I first encountered Ragnar Kjartansson’s ‘The Visitors’ at Boston’s ICA, largely by accident, which is arguably the best way to experience it. It’s a dark room hidden by large black curtains, with two sets of screens, nine total, each showing a different room (or location) in this big house in upstate New York. The stars are musicians, many of them Icelandic, many of them from famed post-rock band Sigur Ros. They play the same song for an hour, weaving in and out of crescendos and falls, occasionally using strange, experimental techniques on their pianos and other stringed instruments. And as you walk around this room/exhibit, you are deciding the mix of the song, each room’s sound growing more prominent as you walk closer.

Upon first meeting, ‘The Visitors,’ I thought it was brilliant. I told friends, smart friends I thought would enjoy this strange, cerebral but also very emotional museum experience.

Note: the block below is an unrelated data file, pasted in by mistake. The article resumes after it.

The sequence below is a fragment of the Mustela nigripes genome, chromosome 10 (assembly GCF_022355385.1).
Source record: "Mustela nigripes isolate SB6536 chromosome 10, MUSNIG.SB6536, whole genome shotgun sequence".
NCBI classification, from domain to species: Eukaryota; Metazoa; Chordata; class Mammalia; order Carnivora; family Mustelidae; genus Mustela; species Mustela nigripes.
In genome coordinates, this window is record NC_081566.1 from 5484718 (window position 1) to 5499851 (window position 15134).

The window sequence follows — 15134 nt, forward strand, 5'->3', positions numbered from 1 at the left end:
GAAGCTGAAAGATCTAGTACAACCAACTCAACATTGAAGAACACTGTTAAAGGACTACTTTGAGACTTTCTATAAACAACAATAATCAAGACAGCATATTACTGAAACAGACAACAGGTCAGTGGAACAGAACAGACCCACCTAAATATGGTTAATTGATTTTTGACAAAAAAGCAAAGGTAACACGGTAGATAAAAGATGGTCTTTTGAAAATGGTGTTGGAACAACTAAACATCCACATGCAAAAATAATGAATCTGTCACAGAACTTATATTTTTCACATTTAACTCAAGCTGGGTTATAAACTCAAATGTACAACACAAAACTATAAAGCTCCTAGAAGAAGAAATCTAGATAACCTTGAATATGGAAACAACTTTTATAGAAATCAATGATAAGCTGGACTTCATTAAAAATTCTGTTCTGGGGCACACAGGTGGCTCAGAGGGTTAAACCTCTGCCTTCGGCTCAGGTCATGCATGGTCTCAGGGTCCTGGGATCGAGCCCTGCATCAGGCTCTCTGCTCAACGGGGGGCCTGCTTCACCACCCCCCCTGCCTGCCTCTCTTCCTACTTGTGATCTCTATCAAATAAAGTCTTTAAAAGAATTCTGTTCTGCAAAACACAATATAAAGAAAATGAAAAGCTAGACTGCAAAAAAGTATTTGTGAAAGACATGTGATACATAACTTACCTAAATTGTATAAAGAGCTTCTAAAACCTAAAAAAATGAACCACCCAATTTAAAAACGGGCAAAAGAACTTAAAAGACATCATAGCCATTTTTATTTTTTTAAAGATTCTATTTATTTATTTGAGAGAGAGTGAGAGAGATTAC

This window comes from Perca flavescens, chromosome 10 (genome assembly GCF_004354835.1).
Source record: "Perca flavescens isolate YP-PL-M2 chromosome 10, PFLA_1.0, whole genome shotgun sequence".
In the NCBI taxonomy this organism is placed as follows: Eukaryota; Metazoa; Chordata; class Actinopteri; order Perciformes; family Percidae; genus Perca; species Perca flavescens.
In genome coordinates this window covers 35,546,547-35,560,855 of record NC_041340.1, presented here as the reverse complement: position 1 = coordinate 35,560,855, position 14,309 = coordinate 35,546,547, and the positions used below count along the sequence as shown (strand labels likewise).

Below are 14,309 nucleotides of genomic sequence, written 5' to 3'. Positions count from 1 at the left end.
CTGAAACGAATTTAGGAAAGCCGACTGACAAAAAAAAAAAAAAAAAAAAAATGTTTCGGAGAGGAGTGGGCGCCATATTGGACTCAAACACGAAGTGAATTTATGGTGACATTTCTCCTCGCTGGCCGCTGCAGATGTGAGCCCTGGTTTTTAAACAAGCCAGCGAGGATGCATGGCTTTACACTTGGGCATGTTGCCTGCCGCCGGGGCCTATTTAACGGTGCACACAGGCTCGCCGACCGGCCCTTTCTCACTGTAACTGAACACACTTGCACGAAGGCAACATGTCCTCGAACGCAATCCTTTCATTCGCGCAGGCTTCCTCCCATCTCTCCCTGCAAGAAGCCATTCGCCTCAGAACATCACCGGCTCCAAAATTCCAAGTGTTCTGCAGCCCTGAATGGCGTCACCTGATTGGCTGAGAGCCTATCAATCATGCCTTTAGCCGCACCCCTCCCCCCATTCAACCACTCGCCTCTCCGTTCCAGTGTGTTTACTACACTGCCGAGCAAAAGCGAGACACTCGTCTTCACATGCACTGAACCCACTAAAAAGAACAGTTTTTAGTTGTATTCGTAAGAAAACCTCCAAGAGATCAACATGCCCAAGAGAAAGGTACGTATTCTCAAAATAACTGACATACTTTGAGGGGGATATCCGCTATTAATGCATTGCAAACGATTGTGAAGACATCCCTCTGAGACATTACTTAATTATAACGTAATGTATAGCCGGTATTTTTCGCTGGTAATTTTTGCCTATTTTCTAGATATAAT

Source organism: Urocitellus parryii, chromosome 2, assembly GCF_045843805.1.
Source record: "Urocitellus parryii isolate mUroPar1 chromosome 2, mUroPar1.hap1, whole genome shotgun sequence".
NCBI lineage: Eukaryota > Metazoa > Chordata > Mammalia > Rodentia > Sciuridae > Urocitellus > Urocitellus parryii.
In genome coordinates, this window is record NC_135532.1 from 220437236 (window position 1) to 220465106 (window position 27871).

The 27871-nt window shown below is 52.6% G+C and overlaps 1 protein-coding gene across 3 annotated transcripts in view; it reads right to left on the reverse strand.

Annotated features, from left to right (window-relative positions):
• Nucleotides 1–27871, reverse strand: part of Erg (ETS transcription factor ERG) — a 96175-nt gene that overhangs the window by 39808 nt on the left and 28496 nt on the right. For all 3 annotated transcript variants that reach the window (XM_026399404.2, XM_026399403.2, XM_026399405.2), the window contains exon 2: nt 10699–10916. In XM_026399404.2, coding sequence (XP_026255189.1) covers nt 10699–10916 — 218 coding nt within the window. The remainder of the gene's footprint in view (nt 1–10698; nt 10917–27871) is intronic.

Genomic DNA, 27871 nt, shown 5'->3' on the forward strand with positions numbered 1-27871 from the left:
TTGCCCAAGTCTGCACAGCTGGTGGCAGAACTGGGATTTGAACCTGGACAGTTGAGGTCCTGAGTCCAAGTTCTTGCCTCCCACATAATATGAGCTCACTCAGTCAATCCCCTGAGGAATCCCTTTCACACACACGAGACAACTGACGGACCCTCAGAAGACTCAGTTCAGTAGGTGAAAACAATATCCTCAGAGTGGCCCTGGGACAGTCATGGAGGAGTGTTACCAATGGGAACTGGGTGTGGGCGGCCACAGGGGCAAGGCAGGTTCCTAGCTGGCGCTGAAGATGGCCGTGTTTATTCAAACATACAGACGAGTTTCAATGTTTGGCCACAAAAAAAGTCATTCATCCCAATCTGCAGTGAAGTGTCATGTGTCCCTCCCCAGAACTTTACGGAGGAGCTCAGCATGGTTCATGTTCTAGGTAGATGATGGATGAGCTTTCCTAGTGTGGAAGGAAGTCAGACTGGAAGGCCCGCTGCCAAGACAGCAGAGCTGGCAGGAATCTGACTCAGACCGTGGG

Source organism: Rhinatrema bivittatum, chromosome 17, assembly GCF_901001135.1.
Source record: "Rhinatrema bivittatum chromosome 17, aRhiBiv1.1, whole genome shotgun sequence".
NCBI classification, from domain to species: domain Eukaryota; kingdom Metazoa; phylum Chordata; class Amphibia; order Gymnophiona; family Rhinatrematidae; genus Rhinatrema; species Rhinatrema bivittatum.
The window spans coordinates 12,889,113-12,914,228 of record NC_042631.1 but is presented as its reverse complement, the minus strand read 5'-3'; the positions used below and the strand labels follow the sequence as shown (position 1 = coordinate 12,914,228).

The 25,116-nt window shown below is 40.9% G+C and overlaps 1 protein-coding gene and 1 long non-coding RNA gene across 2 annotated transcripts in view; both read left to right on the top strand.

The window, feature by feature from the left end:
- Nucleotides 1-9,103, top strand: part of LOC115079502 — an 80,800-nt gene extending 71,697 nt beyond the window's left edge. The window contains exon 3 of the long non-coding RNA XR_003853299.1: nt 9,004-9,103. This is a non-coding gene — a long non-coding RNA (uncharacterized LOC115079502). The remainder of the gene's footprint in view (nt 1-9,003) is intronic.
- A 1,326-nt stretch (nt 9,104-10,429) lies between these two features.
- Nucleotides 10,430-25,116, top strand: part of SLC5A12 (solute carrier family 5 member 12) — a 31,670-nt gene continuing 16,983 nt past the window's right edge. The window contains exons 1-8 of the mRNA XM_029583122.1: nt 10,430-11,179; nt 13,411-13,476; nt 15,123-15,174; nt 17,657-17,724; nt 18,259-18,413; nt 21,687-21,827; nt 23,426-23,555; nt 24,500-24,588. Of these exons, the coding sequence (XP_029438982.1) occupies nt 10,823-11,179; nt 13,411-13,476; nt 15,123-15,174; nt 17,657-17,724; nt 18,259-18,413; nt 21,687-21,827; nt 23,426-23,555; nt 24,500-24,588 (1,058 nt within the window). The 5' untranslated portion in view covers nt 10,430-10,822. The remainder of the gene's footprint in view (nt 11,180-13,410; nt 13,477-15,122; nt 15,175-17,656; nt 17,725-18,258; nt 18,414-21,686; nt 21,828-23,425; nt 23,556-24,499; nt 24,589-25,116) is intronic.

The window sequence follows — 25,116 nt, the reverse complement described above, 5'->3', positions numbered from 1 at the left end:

Last week, I tracked down ‘The Visitors’ once again, in L.A.’s The Broad museum, more than 5 years after first seeing it and geeking all the way out about it. Somehow, it managed to be a surprise once again, just sitting there toward the end of some vaguely-themed exhibit on travel and loneliness. It felt smaller this time around, but maybe that’s just thanks to the inaccuracy of rosy memories.

And this time, I brought my parents to see it. They don’t care about contemporary art but both love music to death, and I was happy to see them cruising the showroom, figuring it out on their own while I kept my mouth shut.

No, they didn’t have a life-altering experience, at least that wasn’t my impression. They felt ‘The Visitors’ with the same kind of amusement you might feel for an especially clever Super Bowl commercial: a nice surprise, but you won’t be thinking about it for very long afterwards, and you might even forget what it was advertising.